How to Sew a Fat Little Card Wallet from my free video course and using my serger!



So I decided to sew myself a new little card wallet using all the same steps that I share in my free Designer Zipper Bags Video Course.

I also decided to use my serger machine for quilting and embellishing the sides of the pouch and for finishing the seams. A serger isn’t necessary for this project, but I had fun using it.

And my new fat little card wallet is perfect – it holds all my cards!


I have too many cards that I carry around.

Maybe it’s because I’m the primary shopper in our household, or perhaps because I’m the mother of 4 children, but I always end up with multiple credit and debit cards, library cards, insurance cards, and passes to one place or another.

This makes using a small zipper card holder (which I love to do) kind of difficult.

Below I’ll share the dimensions of my pieces so you can watch my video course and make the exact same little zipper bag.


The exterior of the pouch is quilted with chainstitching – a decorative (or utility) stitch that coverstitch capable sergers can make, as well as coverstitch machines.

I used thick silvery metallic thread (Razzle Dazzle brand) which made bulky thick lines with lots of texture. I love it!

{By the way – this is the the technique we’ll use to quilt our serger quilts using Babylock Triumph machines on the Sew & Sail 7 serger cruise in 2020.}


I quilted extra fabric and stabilizer so I could have a little exterior pocket, which I’m not sure I would do again.

Sure, it’s cute, but not very secure (so not really functional) and it made the seams so bulky that my serger struggled to finish them in some places.


If you want to try this technique, set your coverstitch capable serger or coverstitch machine up for 2-thread chain stitching (there are lots of YouTube videos showing how to do this – or check your machine’s manual).

Use a sewing machine to baste your fabric and stabilizer sandwich together (Lesson 1.2 of the video course), and then mark quilting lines on the wrong (lining side) of the piece.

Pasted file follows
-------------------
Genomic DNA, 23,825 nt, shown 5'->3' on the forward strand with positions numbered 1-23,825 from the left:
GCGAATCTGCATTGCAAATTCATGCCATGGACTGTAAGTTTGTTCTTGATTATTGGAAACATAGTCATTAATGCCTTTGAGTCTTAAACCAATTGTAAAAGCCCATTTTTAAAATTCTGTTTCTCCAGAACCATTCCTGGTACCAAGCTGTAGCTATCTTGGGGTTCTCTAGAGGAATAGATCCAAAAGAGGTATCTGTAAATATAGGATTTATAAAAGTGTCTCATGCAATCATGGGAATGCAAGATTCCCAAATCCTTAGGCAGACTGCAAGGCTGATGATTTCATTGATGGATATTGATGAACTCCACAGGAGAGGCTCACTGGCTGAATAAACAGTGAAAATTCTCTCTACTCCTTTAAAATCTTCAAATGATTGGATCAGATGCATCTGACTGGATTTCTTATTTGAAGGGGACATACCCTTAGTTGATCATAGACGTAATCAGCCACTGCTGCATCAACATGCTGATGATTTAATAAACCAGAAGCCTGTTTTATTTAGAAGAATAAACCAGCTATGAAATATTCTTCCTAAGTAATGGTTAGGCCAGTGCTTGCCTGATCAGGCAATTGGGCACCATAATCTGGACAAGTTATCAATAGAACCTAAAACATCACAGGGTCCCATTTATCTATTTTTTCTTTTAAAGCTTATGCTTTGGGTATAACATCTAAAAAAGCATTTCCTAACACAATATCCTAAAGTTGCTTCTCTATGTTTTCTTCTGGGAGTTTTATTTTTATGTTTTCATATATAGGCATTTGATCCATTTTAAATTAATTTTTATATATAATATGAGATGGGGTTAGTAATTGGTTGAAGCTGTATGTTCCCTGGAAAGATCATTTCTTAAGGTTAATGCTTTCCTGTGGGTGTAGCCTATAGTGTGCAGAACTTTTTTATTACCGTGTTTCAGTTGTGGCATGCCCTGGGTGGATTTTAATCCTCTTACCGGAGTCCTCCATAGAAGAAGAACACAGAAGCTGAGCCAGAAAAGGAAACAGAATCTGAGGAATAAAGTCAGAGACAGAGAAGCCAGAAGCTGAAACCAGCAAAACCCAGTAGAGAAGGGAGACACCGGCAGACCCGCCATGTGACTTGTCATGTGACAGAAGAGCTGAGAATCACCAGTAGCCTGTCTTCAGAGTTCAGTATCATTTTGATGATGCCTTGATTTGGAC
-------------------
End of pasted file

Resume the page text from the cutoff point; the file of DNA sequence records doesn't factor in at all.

Use your serger or coverstitch machine to sew along the lines on the wrong side…


Which will make beautiful chain stitching lines on the right side! Mine are extra bulky because of the thick thread in my chain looper.

Tip: You can use chunky thread like that in your regular sewing machine’s bobbin. Just fill up a bobbin and sew with the right side down (just like I did). Test first to determine the correct stitch length and top thread tension.

The three pieces cut from my quilted fabric and stabilizer sandwich.

The three pieces cut from my quilted fabric and stabilizer sandwich.

The pocket basted to one side piece.

The pocket basted to one side piece.

To make a fat little wallet the same size and shape as mine (regardless of whether you use a regular sewing machine or serger):

  • Cut your fabrics and stabilizer pieces 13’’ tall and 7’’ wide. If you skip the exterior pocket, you only need it to be 9 1/2’’ tall and 7’’ wide ( Lesson 1.1).

  • After quilting (Lesson 1.3), cut your bag side pieces 4 1/2’’ tall and 6 1/2’’ wide (Lesson 1.4). My (optional) pocket piece is 3 1/2’’ x 6 1/2’’.

  • The cut out corners should be 1’’ squares (although in the video course I don’t do this until Lesson 3.1).

  • After cutting out my pieces, I bound the top edge of my pocket piece and basted it to one of my side pieces.

  • My zipper was 5 1/2’’ long (with both ends cut off – I used zipper by the yard).

  • Then just continue to follow all the lessons in the video course.

I made a list of my favorite notions to make these zipper bags in my Amazon Storefront.


If you decide to sew up a fat little card wallet too, please let me see it by uploading a pic to instagram and tagging me @sewcanshe.

Have you watched my free Designer Zipper Bags Video Course? What do you think of it?


Disclosure: some of my posts contain affiliate links. If you purchase something through one of those links I may receive a small commission, so thank you for supporting SewCanShe when you shop! All of the opinions are my own and I only suggest products that I actually use. 🙂